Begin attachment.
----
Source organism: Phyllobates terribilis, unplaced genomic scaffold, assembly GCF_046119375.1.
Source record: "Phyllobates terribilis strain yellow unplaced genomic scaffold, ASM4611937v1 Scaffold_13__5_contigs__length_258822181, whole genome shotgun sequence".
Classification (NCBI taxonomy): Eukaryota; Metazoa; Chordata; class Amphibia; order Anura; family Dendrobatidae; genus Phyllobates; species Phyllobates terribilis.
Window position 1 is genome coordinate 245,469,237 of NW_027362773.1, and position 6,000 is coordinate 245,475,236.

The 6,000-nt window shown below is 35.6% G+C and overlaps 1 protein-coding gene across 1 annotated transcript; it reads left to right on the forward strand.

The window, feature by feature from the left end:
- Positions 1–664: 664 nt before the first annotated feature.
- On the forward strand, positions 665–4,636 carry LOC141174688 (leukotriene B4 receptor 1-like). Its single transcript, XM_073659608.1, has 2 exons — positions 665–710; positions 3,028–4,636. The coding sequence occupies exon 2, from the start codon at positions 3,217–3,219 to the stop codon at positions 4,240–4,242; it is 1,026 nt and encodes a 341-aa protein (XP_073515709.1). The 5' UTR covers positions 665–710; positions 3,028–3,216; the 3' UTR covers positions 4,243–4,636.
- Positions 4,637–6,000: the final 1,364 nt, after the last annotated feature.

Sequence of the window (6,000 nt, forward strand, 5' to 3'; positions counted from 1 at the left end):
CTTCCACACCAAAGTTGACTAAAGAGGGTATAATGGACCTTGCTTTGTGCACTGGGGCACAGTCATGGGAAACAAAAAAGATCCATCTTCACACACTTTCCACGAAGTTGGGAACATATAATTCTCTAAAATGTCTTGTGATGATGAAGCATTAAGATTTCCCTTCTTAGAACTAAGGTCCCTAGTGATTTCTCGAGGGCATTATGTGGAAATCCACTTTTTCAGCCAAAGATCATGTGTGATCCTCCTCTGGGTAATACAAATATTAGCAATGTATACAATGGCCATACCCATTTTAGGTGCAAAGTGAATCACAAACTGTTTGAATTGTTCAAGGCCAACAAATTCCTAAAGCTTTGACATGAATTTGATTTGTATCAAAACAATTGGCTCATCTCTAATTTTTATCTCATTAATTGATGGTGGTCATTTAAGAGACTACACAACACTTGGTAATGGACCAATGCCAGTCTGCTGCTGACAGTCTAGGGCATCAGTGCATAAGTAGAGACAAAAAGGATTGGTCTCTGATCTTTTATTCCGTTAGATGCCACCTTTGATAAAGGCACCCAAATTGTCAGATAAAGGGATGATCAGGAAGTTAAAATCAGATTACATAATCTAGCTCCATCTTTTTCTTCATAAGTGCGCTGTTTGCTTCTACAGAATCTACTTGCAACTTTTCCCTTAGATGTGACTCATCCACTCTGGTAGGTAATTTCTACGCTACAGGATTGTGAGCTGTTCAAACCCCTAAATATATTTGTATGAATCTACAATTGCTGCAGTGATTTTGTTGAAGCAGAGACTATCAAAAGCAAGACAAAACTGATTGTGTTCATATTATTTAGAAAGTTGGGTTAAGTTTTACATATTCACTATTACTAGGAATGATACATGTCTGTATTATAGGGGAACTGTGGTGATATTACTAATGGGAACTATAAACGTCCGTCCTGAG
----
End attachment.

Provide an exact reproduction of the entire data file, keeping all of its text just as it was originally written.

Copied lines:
Source organism: Phyllobates terribilis, unplaced genomic scaffold, assembly GCF_046119375.1.
Source record: "Phyllobates terribilis strain yellow unplaced genomic scaffold, ASM4611937v1 Scaffold_13__5_contigs__length_258822181, whole genome shotgun sequence".
Classification (NCBI taxonomy): Eukaryota; Metazoa; Chordata; class Amphibia; order Anura; family Dendrobatidae; genus Phyllobates; species Phyllobates terribilis.
Window position 1 is genome coordinate 245,469,237 of NW_027362773.1, and position 6,000 is coordinate 245,475,236.

The 6,000-nt window shown below is 35.6% G+C and overlaps 1 protein-coding gene across 1 annotated transcript; it reads left to right on the forward strand.

The window, feature by feature from the left end:
- Positions 1–664: 664 nt before the first annotated feature.
- On the forward strand, positions 665–4,636 carry LOC141174688 (leukotriene B4 receptor 1-like). Its single transcript, XM_073659608.1, has 2 exons — positions 665–710; positions 3,028–4,636. The coding sequence occupies exon 2, from the start codon at positions 3,217–3,219 to the stop codon at positions 4,240–4,242; it is 1,026 nt and encodes a 341-aa protein (XP_073515709.1). The 5' UTR covers positions 665–710; positions 3,028–3,216; the 3' UTR covers positions 4,243–4,636.
- Positions 4,637–6,000: the final 1,364 nt, after the last annotated feature.

Sequence of the window (6,000 nt, forward strand, 5' to 3'; positions counted from 1 at the left end):
CTTCCACACCAAAGTTGACTAAAGAGGGTATAATGGACCTTGCTTTGTGCACTGGGGCACAGTCATGGGAAACAAAAAAGATCCATCTTCACACACTTTCCACGAAGTTGGGAACATATAATTCTCTAAAATGTCTTGTGATGATGAAGCATTAAGATTTCCCTTCTTAGAACTAAGGTCCCTAGTGATTTCTCGAGGGCATTATGTGGAAATCCACTTTTTCAGCCAAAGATCATGTGTGATCCTCCTCTGGGTAATACAAATATTAGCAATGTATACAATGGCCATACCCATTTTAGGTGCAAAGTGAATCACAAACTGTTTGAATTGTTCAAGGCCAACAAATTCCTAAAGCTTTGACATGAATTTGATTTGTATCAAAACAATTGGCTCATCTCTAATTTTTATCTCATTAATTGATGGTGGTCATTTAAGAGACTACACAACACTTGGTAATGGACCAATGCCAGTCTGCTGCTGACAGTCTAGGGCATCAGTGCATAAGTAGAGACAAAAAGGATTGGTCTCTGATCTTTTATTCCGTTAGATGCCACCTTTGATAAAGGCACCCAAATTGTCAGATAAAGGGATGATCAGGAAGTTAAAATCAGATTACATAATCTAGCTCCATCTTTTTCTTCATAAGTGCGCTGTTTGCTTCTACAGAATCTACTTGCAACTTTTCCCTTAGATGTGACTCATCCACTCTGGTAGGTAATTTCTACGCTACAGGATTGTGAGCTGTTCAAACCCCTAAATATATTTGTATGAATCTACAATTGCTGCAGTGATTTTGTTGAAGCAGAGACTATCAAAAGCAAGACAAAACTGATTGTGTTCATATTATTTAGAAAGTTGGGTTAAGTTTTACATATTCACTATTACTAGGAATGATACATGTCTGTATTATAGGGGAACTGTGGTGATATTACTAATGGGAACTATAAACGTCCGTCCTGAG